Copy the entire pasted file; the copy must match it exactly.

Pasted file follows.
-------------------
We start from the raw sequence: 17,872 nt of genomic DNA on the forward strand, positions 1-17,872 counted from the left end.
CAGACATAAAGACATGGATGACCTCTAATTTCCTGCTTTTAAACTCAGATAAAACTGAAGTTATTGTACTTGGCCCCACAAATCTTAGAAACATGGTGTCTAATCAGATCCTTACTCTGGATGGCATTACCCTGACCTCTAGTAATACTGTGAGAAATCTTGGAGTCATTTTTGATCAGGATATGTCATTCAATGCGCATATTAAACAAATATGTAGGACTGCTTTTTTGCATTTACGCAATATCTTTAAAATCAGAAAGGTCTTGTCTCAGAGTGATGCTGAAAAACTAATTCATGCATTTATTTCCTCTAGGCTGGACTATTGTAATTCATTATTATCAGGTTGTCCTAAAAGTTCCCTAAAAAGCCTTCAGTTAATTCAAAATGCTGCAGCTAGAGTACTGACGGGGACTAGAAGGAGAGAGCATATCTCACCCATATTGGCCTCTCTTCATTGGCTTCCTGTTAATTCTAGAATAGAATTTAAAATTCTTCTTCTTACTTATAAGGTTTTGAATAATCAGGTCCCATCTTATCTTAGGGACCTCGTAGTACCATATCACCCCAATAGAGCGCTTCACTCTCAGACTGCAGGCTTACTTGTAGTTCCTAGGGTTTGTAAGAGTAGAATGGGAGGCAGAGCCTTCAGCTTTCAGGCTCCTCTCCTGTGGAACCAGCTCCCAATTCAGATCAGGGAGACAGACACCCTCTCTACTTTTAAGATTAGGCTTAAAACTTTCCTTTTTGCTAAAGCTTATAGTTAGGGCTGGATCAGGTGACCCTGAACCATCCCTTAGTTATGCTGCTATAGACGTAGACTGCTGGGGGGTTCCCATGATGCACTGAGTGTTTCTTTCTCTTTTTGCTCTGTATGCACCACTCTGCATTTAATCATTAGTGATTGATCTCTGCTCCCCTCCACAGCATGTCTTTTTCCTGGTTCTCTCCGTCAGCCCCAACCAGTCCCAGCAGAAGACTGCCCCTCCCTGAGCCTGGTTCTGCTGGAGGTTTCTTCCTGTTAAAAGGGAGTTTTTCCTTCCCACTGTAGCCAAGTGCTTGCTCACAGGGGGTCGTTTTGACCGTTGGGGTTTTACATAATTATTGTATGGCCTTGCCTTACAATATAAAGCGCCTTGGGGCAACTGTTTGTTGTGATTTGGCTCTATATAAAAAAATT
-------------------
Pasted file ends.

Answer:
We start from the raw sequence: 17,872 nt of genomic DNA on the forward strand, positions 1-17,872 counted from the left end.
CAGACATAAAGACATGGATGACCTCTAATTTCCTGCTTTTAAACTCAGATAAAACTGAAGTTATTGTACTTGGCCCCACAAATCTTAGAAACATGGTGTCTAATCAGATCCTTACTCTGGATGGCATTACCCTGACCTCTAGTAATACTGTGAGAAATCTTGGAGTCATTTTTGATCAGGATATGTCATTCAATGCGCATATTAAACAAATATGTAGGACTGCTTTTTTGCATTTACGCAATATCTTTAAAATCAGAAAGGTCTTGTCTCAGAGTGATGCTGAAAAACTAATTCATGCATTTATTTCCTCTAGGCTGGACTATTGTAATTCATTATTATCAGGTTGTCCTAAAAGTTCCCTAAAAAGCCTTCAGTTAATTCAAAATGCTGCAGCTAGAGTACTGACGGGGACTAGAAGGAGAGAGCATATCTCACCCATATTGGCCTCTCTTCATTGGCTTCCTGTTAATTCTAGAATAGAATTTAAAATTCTTCTTCTTACTTATAAGGTTTTGAATAATCAGGTCCCATCTTATCTTAGGGACCTCGTAGTACCATATCACCCCAATAGAGCGCTTCACTCTCAGACTGCAGGCTTACTTGTAGTTCCTAGGGTTTGTAAGAGTAGAATGGGAGGCAGAGCCTTCAGCTTTCAGGCTCCTCTCCTGTGGAACCAGCTCCCAATTCAGATCAGGGAGACAGACACCCTCTCTACTTTTAAGATTAGGCTTAAAACTTTCCTTTTTGCTAAAGCTTATAGTTAGGGCTGGATCAGGTGACCCTGAACCATCCCTTAGTTATGCTGCTATAGACGTAGACTGCTGGGGGGTTCCCATGATGCACTGAGTGTTTCTTTCTCTTTTTGCTCTGTATGCACCACTCTGCATTTAATCATTAGTGATTGATCTCTGCTCCCCTCCACAGCATGTCTTTTTCCTGGTTCTCTCCGTCAGCCCCAACCAGTCCCAGCAGAAGACTGCCCCTCCCTGAGCCTGGTTCTGCTGGAGGTTTCTTCCTGTTAAAAGGGAGTTTTTCCTTCCCACTGTAGCCAAGTGCTTGCTCACAGGGGGTCGTTTTGACCGTTGGGGTTTTACATAATTATTGTATGGCCTTGCCTTACAATATAAAGCGCCTTGGGGCAACTGTTTGTTGTGATTTGGCTCTATATAAAAAAATT